Why Nearly 50% of Electric Vehicle Owners Want to Return to Gas Cars After Major Regrets

By: Georgia | Published: Jun 28, 2024

It turns out nearly half of American electric vehicle (EV) owners are having a change of heart. 

A study by McKinsey & Company reveals 46% might ditch their EVs for traditional gas cars. Major regrets? That’s the main driver behind the shift.

Surprised by the Switch

Philipp Kampshoff from McKinsey’s Center for Future Mobility was taken aback, saying: “I thought, ‘Once an EV buyer, always an EV buyer.’” 

A blue Kia electric vehicle driving on a curved road lined with colorful autumn trees in a serene setting

Source: Hyundai Motor Group/Unsplash

Yet, nearly 37,000 EV owners are showing signs of shifting their loyalties.


Frustrated by Few Chargers

A whopping 35% of global EV owners are irked by the lack of charging stations. 

Nighttime view of Tesla Superchargers, illuminated with red lights, lined up at a charging station

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The U.S. especially feels the pinch, ranking high on the list of countries where the electric dream is a bit disconnected.

The High Cost of Eco-Friendliness

Going green has its price. 

An electric car plugged into a charging station on a city street, surrounded by urban architecture and street furniture

Source: Sue Winston/Unsplash

A significant 34% of EV owners point to steep costs as a major turnoff, making them rethink if the eco-friendly route is worth it.

Road Tripping Woes

Thinking of a long drive in your EV? 

A black Tesla car driving on a forest-lined road in dim light, showcasing the sleek design of the vehicle

Source: Jp Valery/Unsplash

Well, 32% of owners find it more trouble than it’s worth, with constant stops to charge dampening the appeal of long journeys.

Charging at Home? Not So Simple

For some, home charging isn’t an option, turning daily drives into a stressful hunt for power points. 

A woman charging her white electric vehicle at home, using a handheld charger connected to a residential charging unit

Source: Zaptec/Unsplash

This issue has led to regret among some owners about their vehicle purchase.


Not Everyone’s Electric Dream

While the U.S. wrestles with EV doubts, other places like Japan show staunch support with only 13% looking back at gas cars. 

An overhead view of a bustling urban road at dusk, showing cars driving on a multi-lane street with road markings and pedestrian pathways illuminated by street lights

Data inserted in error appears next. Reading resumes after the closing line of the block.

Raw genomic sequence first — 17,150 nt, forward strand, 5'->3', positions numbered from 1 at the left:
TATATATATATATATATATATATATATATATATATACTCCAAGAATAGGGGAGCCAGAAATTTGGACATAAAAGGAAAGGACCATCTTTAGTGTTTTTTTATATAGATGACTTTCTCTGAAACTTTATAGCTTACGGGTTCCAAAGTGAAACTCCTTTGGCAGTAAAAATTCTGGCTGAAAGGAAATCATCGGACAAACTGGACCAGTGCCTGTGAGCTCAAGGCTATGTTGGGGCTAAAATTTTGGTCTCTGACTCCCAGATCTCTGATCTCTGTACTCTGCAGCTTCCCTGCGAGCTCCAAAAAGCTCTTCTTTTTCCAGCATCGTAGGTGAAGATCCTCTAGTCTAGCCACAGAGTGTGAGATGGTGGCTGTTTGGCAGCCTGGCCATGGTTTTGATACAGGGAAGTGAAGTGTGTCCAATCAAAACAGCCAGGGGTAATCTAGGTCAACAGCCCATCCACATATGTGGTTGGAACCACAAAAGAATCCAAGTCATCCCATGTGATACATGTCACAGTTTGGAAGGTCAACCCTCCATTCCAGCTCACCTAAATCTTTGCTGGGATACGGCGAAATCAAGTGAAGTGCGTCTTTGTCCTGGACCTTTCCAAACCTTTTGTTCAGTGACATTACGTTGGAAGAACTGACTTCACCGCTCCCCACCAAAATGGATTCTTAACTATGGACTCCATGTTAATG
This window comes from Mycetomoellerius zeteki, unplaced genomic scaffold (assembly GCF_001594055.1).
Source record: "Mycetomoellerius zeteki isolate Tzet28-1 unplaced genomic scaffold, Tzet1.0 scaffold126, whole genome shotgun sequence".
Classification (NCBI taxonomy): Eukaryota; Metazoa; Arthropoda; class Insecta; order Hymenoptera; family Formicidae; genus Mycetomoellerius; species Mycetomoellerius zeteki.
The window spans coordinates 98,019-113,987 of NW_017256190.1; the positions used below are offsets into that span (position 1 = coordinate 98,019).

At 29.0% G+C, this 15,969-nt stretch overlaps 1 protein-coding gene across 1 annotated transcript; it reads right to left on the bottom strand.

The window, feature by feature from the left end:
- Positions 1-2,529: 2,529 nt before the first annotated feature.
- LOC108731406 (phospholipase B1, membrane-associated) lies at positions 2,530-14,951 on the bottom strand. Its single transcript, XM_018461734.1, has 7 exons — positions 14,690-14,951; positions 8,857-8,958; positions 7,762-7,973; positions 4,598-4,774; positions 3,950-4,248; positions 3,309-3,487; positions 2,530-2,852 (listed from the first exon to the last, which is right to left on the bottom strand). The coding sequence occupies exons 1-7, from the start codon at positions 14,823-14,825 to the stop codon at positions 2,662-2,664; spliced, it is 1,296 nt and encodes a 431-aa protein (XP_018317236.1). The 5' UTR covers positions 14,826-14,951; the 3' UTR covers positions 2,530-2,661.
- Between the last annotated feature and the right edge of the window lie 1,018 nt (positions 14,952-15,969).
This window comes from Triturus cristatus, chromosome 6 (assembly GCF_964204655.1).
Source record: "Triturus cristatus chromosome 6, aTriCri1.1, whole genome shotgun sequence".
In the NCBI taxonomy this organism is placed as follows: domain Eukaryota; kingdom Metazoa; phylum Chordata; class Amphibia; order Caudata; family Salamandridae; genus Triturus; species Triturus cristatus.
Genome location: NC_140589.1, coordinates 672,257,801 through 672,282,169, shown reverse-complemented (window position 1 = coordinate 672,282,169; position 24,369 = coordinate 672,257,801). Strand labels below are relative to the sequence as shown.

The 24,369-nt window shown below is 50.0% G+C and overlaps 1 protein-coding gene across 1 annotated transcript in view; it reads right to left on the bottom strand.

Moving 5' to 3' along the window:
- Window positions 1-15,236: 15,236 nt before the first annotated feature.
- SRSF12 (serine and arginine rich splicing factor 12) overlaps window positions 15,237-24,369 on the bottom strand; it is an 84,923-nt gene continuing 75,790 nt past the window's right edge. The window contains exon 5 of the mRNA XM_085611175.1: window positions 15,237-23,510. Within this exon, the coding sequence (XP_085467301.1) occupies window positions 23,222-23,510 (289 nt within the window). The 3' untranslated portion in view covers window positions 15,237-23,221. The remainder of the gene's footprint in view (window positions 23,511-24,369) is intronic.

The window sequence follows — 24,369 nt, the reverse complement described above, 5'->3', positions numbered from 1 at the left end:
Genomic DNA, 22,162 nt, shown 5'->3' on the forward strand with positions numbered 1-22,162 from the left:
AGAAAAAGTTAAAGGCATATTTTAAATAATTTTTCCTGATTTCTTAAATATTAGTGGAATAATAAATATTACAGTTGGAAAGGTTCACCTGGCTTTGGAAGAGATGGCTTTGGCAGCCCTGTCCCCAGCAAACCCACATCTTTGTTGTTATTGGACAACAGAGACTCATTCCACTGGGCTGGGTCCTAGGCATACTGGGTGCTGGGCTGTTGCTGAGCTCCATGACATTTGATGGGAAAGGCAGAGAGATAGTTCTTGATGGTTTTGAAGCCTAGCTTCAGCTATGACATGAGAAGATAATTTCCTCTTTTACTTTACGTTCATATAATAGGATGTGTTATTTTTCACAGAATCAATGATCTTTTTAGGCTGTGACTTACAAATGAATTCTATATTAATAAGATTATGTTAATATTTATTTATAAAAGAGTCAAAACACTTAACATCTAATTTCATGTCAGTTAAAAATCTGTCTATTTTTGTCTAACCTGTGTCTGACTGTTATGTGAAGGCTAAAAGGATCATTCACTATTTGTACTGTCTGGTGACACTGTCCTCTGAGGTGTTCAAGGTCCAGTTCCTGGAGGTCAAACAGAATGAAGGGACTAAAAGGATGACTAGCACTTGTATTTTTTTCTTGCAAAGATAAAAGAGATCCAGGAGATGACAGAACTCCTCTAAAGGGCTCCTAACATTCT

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It’s a mixed bag of electric sentiments worldwide.


Aussies Aren't Amused

Australia is leading the charge in EV buyer’s remorse, even outpacing the U.S. 

Close-up of vehicles lined up in traffic during twilight, highlighting the glow of tail lights and headlights in a congested urban setting

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More Aussies are looking to switch back to gas engines, hinting at deeper issues in the EV experience down under.


A Long Way to the Next Charge

11% of EV owners are miffed by how far they have to travel to charge up. 

Bird's-eye view of a densely packed parking lot filled with cars of various colors neatly arranged in rows, with a large truck at the far end

Source: m/Unsplash

This highlights a significant gap in the infrastructure needed to support widespread EV adoption.


Is Your EV Road-Trip Ready?

Dreaming of hitting the highways in your EV? 

View of a city skyline from a highway perspective, featuring tall buildings and clear skies, framed by highway signage and light traffic

Source: Steijn Leijzer/Unsplash

40% say there aren’t enough charging spots on major routes to make the leap, putting a damper on those road trip plans.


The EPA's Big Electric Push

Despite the growing pains, the EPA is setting ambitious targets: 56% of new cars must be electric by 2032. 

Close-up of an electric vehicle plugged in at a public charging station, focusing on the connection point with a blurred car interior visible

Source: Michael Fousert/Unsplash

It’s a bold move aimed at cutting pollution and propelling us towards a cleaner future.


Looking Down the Electric Road

“The electric vehicle market is growing, but consumers have enough reservations about the current options and charging infrastructure challenges to limit more significant growth in the short term,” says analyst Jessica Caldwell. 

A modern electric car connected to a charging station in a parking garage, showing a blue charging cable plugged into the side of the car

Source: Michael Fousert/Unsplash

As the U.S. speeds toward an electric future, the road remains unexpectedly bumpy.